By Tyler Lubben / August 23rd, 2014
|Title||Teenage Mutant Ninja Turtles III: Radical Rescue
|Release Date||November 25, 1993|
|Age Rating||ESRB – Everyone|
In honor of the recent movie about masked reptiles beating the crap out of street thugs and evil shinobi, I thought I would talk about a title near and dear to my heart. As a child of the 80s and 90s, it’s pretty much a requirement that I would be a massive fan of the Teenage Mutant Ninja Turtles growing up. From the various TV shows to the movies, comics and one really bad Christmas musical, I ate it all up like so much greasy pizza. Of course, along with this was a collection of video games that ranged from utterly fantastic (Turtles in Time- SNES) to utterly infuriating (Ninja Turtles 1– NES). And, really, I suppose we could take a stroll down Memory Lane on any one of those titles, but today, I’d like to talk about one that I almost never hear anyone mention. For as long as there have been Ninja Turtles games, there have been portable titles to go along with the assortment of arcade and home releases. The one that stuck with me (and possibly only me) the most was a fairly unknown Game Boy title called Teenage Mutant Ninja Turtles III: Radical Rescue. However, it is my hope to show that even the obscure ones can be just as entertaining as their home console brethren.
After coming home one day, Michelangelo finds the place deserted. As he wonders where Splinter and the others are, Shredder suddenly appears on the TV and tells Mikey that he has captured the other turtles and Splinter, and, if he wants to save them, to come to the abandoned mine outside the city. With that, Mikey springs into action to rescue the rest of the team. Michelangelo will have to fight through waves of enemies in forests, mines, enemy bases and volcanic caverns to save his brothers, Master Splinter and April. This is about the extent of the game’s story as, after this point, there is almost no break in the gameplay. That’s fine, though, as that gameplay more than makes up for the lack of story.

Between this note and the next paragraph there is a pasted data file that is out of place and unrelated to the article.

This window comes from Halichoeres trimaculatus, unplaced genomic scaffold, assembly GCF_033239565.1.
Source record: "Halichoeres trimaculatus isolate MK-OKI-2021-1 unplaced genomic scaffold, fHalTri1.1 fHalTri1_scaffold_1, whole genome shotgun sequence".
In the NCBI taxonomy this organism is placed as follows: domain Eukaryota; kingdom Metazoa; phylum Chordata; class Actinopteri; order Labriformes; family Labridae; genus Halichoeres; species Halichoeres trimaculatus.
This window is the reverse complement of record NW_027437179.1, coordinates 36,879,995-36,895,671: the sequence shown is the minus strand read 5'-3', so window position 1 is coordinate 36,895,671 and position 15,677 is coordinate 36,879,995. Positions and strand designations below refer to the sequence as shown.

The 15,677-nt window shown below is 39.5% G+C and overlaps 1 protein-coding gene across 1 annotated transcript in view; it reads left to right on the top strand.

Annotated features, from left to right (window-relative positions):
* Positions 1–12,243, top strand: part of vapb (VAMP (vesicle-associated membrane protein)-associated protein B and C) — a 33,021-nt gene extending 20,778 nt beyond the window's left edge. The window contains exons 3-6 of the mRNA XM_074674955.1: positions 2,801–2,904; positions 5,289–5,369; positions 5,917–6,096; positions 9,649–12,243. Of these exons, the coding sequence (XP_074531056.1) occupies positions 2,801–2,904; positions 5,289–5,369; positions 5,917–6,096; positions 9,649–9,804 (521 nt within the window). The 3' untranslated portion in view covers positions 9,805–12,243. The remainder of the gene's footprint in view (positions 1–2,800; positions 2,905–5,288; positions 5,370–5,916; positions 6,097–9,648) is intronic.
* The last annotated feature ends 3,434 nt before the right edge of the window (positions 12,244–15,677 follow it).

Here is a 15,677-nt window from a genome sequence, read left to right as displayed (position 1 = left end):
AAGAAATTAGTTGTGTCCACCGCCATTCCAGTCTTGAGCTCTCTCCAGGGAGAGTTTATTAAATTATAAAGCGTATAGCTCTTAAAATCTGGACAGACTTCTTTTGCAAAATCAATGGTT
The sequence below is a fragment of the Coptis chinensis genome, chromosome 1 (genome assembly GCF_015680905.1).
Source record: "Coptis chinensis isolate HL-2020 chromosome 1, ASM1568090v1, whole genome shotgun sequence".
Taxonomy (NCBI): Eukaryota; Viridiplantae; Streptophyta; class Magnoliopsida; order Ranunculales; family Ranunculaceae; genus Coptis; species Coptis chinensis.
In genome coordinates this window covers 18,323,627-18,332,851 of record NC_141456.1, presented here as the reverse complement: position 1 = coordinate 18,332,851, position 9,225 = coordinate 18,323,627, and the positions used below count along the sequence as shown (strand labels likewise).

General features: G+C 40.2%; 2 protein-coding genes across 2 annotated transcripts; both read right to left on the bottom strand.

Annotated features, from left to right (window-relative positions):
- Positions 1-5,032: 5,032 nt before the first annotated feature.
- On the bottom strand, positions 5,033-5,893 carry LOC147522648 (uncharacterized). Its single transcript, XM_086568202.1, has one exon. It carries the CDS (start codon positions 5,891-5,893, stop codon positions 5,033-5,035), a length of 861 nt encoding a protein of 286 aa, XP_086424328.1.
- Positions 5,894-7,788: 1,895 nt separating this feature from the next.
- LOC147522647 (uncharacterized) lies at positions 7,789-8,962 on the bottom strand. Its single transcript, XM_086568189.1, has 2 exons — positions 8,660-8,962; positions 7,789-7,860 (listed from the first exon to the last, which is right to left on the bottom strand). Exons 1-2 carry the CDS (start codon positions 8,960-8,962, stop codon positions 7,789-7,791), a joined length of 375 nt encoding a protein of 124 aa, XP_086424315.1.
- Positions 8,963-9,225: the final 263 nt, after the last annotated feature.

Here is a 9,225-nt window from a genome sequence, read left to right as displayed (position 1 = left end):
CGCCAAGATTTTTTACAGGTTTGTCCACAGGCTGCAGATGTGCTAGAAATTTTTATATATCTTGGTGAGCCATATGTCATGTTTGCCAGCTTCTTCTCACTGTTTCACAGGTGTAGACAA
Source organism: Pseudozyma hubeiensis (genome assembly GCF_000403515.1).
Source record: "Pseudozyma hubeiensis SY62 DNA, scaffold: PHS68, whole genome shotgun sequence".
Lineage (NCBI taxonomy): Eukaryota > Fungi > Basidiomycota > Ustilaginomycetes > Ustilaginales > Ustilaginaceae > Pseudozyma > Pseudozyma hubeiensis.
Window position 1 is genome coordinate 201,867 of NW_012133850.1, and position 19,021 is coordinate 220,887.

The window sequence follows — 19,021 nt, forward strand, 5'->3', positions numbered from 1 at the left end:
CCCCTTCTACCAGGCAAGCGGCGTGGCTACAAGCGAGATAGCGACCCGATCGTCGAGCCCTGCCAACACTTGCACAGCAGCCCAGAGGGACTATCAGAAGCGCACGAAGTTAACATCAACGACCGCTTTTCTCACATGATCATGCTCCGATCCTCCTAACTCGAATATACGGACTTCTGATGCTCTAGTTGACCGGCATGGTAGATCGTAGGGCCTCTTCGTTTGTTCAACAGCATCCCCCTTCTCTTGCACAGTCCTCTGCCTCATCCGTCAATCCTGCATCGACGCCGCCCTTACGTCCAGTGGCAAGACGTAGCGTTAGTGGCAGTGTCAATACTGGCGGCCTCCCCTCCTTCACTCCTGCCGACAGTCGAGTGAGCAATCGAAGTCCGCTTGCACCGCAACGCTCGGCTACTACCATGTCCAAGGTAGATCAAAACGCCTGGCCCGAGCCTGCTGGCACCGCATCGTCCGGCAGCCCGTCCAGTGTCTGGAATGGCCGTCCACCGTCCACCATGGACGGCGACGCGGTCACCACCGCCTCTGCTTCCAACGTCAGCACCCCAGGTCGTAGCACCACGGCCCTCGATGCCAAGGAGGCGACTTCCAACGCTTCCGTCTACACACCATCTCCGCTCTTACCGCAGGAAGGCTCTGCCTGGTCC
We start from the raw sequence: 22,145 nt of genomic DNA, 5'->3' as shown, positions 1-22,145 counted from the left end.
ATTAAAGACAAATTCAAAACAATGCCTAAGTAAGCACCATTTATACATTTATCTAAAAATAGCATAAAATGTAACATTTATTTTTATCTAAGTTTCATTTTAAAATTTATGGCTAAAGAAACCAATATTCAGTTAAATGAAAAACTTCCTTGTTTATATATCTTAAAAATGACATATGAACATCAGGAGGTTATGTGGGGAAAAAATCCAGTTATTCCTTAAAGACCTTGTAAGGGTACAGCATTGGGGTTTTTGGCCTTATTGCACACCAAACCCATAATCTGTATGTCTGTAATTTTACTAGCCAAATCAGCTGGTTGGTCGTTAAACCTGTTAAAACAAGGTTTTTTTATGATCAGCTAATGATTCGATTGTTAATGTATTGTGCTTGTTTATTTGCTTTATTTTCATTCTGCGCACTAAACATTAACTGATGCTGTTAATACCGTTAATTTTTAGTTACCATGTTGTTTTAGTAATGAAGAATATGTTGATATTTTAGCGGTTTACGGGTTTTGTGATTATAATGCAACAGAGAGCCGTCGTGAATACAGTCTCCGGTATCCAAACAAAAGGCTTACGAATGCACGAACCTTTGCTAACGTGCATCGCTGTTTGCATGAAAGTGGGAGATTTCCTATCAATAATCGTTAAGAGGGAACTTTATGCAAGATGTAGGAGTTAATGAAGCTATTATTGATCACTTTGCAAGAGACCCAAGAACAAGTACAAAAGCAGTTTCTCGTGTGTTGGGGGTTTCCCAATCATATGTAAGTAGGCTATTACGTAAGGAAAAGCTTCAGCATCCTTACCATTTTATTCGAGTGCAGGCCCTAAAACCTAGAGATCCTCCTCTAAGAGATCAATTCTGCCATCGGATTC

Probably the most unique feature of Radical Rescue is that the game has very strong elements of the Metroidvania genre. That’s right, a Ninja Turtles game with free exploration! Right off the bat, players are given a map of the entire game that can be accessed by pressing the Select Button. This is presented as a basic grid with dots indicating special items. It might not seem like much, but there is a bit of deciphering necessary, as, given the limitations of the system, there’s no way to tell where rooms are connected and when they’re simply walled off from each other. Also, while the dots on the map indicate some kind of important feature, players won’t know what they’re working towards until they get there. It could be a boss room, key card or something else completely. Strangely, the Japanese version of the game had a much more helpful map, so it’s hard to say why the localized version has one that’s so much more… obscure. There are also a few types of hidden items that don’t appear on the map, like full pizzas that will replenish players’ health when they run out, and hidden hearts that will slightly increase the turtles’ max health. Of course, the best way to figure out what and where everything is is to get out there and explore!